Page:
It all started with piano lessons. Brothers Zach and Caleb Bodtorf were forced into them as kids. And when they say they “played piano,” they weren’t really learning how to read music or anything else practical for the years they sat at the keys (about seven for Zach and five for Caleb). They’d memorize how to execute exactly what they needed to and that would be that.
“I think it was decreasing with each brother,” Caleb says to Zach, who is older than him by two and a half years, as they sit across from each other in Caleb’s living room. “You played the longest. I probably played half as long as you, and (youngest brother) Nick probably played half as long as me.”
More influential, possibly, than the piano was the stuff their father would play on the special pair of speakers he bought in college in the ’70s. He’d put on Neil Young, Tom Waits, and Paul Simon’s Graceland repeatedly, the music coming loud and crystal clear through the vintage speakers. “They’re super, super tall and really thin, and you could just hear everything,” Zach says. “It really tuned my ear into all the intricacies of good studio recording.”
The summers before they each entered high school in Greenville, the Bodtorfs decided to take up the guitar.
“I remember early on, when you first started, I remember sneaking into your room,” Caleb says, referring to his brother.
Zach interrupts. “You stole that Fender?”
“Playing the Ibanez,” Caleb corrects him. “I remember noodling around on that, not really knowing what I’m doing.”
“That was my first electric,” Zach adds. “That was the pawn shop special. Eighty dollars. Got it from a fellow soccer player. It was a terrible guitar.” He laughs.
It might be terrible, but it’s a guitar he still owns, though right now he’s tinkering with a better one as the brothers reminisce about their musical history. While both are in notable local bands — Zach’s the guitarist/vocalist in Firework Show, while Caleb’s the guitarist in Old You — this is the first time they’ve ever really broached the subject of their mutual pasttime and witnessing each other’s growth as musicians.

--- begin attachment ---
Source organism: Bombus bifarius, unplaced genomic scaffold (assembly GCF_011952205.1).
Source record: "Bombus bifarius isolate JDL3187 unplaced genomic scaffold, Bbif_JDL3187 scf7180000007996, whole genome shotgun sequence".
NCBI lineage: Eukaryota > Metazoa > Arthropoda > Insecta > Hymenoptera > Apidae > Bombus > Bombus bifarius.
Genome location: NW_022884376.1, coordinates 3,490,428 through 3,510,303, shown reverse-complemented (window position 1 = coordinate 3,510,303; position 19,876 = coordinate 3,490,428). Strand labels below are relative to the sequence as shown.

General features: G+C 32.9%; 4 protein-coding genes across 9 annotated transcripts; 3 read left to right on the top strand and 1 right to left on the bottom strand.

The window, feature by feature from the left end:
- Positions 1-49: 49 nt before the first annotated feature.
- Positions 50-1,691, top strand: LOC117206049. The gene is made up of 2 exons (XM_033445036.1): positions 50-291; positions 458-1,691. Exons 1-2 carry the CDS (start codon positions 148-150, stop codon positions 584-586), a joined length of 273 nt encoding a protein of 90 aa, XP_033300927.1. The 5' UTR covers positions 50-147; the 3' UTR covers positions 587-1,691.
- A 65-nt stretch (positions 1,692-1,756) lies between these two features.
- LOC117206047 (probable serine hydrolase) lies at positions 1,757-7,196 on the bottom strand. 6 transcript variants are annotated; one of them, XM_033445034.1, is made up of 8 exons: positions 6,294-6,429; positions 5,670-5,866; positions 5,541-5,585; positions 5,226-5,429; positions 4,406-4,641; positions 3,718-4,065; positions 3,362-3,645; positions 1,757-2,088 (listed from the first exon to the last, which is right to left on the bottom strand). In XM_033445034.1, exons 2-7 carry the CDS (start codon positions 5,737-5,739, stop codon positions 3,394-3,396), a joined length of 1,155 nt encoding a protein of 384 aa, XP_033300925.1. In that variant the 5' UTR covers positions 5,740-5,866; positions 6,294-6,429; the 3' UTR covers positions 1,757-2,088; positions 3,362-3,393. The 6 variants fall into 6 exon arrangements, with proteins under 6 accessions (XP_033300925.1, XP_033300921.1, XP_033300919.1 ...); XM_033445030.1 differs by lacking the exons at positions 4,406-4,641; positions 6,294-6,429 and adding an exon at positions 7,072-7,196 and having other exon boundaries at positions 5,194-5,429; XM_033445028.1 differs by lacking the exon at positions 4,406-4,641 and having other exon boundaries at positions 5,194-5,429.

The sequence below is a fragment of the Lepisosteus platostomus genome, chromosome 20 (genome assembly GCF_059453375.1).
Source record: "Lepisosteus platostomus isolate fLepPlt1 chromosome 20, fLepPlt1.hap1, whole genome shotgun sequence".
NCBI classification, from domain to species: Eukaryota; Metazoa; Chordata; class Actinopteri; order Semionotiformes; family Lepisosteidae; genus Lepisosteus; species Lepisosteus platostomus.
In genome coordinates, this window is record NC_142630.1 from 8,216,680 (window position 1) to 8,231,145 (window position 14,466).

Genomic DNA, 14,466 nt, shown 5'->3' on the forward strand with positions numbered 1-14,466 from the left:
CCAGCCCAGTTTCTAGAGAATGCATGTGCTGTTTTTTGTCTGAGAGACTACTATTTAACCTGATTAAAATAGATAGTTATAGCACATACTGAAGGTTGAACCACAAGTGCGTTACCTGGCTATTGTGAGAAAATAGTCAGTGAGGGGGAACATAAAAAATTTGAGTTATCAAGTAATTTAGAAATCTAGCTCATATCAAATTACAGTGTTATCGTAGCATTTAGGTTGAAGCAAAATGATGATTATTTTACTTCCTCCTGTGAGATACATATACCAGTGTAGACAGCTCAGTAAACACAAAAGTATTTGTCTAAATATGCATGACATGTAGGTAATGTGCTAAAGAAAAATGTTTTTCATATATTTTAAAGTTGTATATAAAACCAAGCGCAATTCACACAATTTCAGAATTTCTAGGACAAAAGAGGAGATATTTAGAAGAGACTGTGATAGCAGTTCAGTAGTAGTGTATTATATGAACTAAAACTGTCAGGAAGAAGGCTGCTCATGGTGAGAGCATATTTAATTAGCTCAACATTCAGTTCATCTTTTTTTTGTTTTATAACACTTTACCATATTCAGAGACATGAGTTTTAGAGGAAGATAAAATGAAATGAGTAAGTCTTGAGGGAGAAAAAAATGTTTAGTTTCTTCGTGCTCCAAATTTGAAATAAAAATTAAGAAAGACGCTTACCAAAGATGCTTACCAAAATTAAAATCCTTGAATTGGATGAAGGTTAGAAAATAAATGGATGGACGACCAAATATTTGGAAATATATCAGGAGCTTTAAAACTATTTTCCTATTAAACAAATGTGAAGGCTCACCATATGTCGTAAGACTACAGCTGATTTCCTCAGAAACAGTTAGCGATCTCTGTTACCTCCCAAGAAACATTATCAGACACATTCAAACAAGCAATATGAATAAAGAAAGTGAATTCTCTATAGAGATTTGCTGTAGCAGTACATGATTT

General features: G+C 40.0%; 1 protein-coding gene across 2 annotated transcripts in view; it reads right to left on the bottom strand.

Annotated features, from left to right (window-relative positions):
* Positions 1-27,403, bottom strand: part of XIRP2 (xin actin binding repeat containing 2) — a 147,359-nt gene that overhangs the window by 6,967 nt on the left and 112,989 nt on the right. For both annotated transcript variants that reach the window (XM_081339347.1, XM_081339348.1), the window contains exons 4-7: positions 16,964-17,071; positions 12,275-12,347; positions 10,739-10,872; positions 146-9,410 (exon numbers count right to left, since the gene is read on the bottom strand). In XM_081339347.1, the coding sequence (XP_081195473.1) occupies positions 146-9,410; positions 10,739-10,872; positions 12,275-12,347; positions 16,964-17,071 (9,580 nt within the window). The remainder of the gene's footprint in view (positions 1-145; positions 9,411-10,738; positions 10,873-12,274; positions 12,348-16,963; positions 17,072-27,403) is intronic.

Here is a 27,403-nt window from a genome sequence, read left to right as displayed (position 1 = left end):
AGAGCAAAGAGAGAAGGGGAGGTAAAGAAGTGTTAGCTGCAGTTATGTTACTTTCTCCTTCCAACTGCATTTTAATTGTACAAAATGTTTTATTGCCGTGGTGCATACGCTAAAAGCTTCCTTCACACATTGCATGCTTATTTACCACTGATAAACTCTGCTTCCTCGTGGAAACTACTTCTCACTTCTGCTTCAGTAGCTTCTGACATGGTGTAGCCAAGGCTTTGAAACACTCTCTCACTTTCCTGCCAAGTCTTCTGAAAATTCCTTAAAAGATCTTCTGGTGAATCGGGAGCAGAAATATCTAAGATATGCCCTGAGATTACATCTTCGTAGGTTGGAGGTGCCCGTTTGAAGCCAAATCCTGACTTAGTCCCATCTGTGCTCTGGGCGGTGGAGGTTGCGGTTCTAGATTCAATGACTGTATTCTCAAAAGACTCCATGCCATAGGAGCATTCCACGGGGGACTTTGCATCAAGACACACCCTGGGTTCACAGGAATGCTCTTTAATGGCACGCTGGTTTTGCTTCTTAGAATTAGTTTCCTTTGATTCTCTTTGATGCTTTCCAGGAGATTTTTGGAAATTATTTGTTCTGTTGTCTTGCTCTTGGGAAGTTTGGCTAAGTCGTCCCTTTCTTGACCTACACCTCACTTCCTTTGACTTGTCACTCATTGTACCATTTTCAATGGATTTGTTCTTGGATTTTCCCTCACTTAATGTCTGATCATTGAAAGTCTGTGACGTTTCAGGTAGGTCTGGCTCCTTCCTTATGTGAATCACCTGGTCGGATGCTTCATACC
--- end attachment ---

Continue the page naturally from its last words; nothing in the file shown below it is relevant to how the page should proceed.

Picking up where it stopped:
“I think we share. We teach each other random things, more related to the nerdiness part of music,” Caleb says. “There aren’t many people who share this nerdiness about music and equipment and guitar tone, the subtleties we enjoy talking about. Our parents get frustrated whenever we get together and we start talking about different types of amplifier tubes.”
For Zach, something about the guitar clicked immediately soon after he picked it up. Back then, he started playing with friend and drummer Brandon Gallagher, the same guy he’s been playing with for more than 10 years. They wrote songs together in high school and kept at it when they moved to the Lowcountry to attend the College of Charleston in 2004, with Caleb following in 2007.
Both Bodtorf brothers minored in music at CofC. Zach spent a semester interning with the New Music Collective, which got him into the weird, more experimental, “crazy classical stuff.” He couldn’t read music, so he couldn’t play with them, but it turned his ear onto different things going on in the city. Meanwhile, Caleb took music composition his sophomore year. He was forced to work 10 times harder than the younger kids in his class who’d been reading and writing music since childhood.